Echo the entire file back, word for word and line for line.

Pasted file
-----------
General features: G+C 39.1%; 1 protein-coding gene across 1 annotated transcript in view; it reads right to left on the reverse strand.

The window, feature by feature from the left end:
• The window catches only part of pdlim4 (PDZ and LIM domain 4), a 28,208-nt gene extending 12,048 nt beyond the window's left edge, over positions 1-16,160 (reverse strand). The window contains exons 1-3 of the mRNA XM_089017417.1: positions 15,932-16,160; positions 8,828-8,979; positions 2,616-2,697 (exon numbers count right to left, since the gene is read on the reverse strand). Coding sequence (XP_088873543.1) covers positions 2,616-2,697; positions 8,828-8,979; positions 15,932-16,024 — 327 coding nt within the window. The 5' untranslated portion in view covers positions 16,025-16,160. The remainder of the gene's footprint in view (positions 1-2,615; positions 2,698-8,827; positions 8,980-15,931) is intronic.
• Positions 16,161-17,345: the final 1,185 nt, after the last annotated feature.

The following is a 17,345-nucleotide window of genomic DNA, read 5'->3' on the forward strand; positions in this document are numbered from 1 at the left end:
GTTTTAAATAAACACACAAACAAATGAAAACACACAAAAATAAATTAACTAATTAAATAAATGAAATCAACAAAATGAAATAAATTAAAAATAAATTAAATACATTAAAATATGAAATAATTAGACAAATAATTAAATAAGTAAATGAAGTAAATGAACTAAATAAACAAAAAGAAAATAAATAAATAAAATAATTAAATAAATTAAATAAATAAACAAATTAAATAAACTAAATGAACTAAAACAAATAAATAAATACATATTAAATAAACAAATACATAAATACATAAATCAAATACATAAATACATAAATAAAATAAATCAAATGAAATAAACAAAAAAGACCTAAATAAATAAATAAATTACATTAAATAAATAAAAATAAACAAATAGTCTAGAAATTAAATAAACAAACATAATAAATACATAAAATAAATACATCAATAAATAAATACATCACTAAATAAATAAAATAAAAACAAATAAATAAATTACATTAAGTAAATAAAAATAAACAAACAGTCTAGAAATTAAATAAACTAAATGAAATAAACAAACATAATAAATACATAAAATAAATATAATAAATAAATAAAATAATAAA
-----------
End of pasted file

General features: G+C 39.1%; 1 protein-coding gene across 1 annotated transcript in view; it reads right to left on the reverse strand.

The window, feature by feature from the left end:
• The window catches only part of pdlim4 (PDZ and LIM domain 4), a 28,208-nt gene extending 12,048 nt beyond the window's left edge, over positions 1-16,160 (reverse strand). The window contains exons 1-3 of the mRNA XM_089017417.1: positions 15,932-16,160; positions 8,828-8,979; positions 2,616-2,697 (exon numbers count right to left, since the gene is read on the reverse strand). Coding sequence (XP_088873543.1) covers positions 2,616-2,697; positions 8,828-8,979; positions 15,932-16,024 — 327 coding nt within the window. The 5' untranslated portion in view covers positions 16,025-16,160. The remainder of the gene's footprint in view (positions 1-2,615; positions 2,698-8,827; positions 8,980-15,931) is intronic.
• Positions 16,161-17,345: the final 1,185 nt, after the last annotated feature.

The following is a 17,345-nucleotide window of genomic DNA, read 5'->3' on the forward strand; positions in this document are numbered from 1 at the left end:
GTTTTAAATAAACACACAAACAAATGAAAACACACAAAAATAAATTAACTAATTAAATAAATGAAATCAACAAAATGAAATAAATTAAAAATAAATTAAATACATTAAAATATGAAATAATTAGACAAATAATTAAATAAGTAAATGAAGTAAATGAACTAAATAAACAAAAAGAAAATAAATAAATAAAATAATTAAATAAATTAAATAAATAAACAAATTAAATAAACTAAATGAACTAAAACAAATAAATAAATACATATTAAATAAACAAATACATAAATACATAAATCAAATACATAAATACATAAATAAAATAAATCAAATGAAATAAACAAAAAAGACCTAAATAAATAAATAAATTACATTAAATAAATAAAAATAAACAAATAGTCTAGAAATTAAATAAACAAACATAATAAATACATAAAATAAATACATCAATAAATAAATACATCACTAAATAAATAAAATAAAAACAAATAAATAAATTACATTAAGTAAATAAAAATAAACAAACAGTCTAGAAATTAAATAAACTAAATGAAATAAACAAACATAATAAATACATAAAATAAATATAATAAATAAATAAAATAATAAA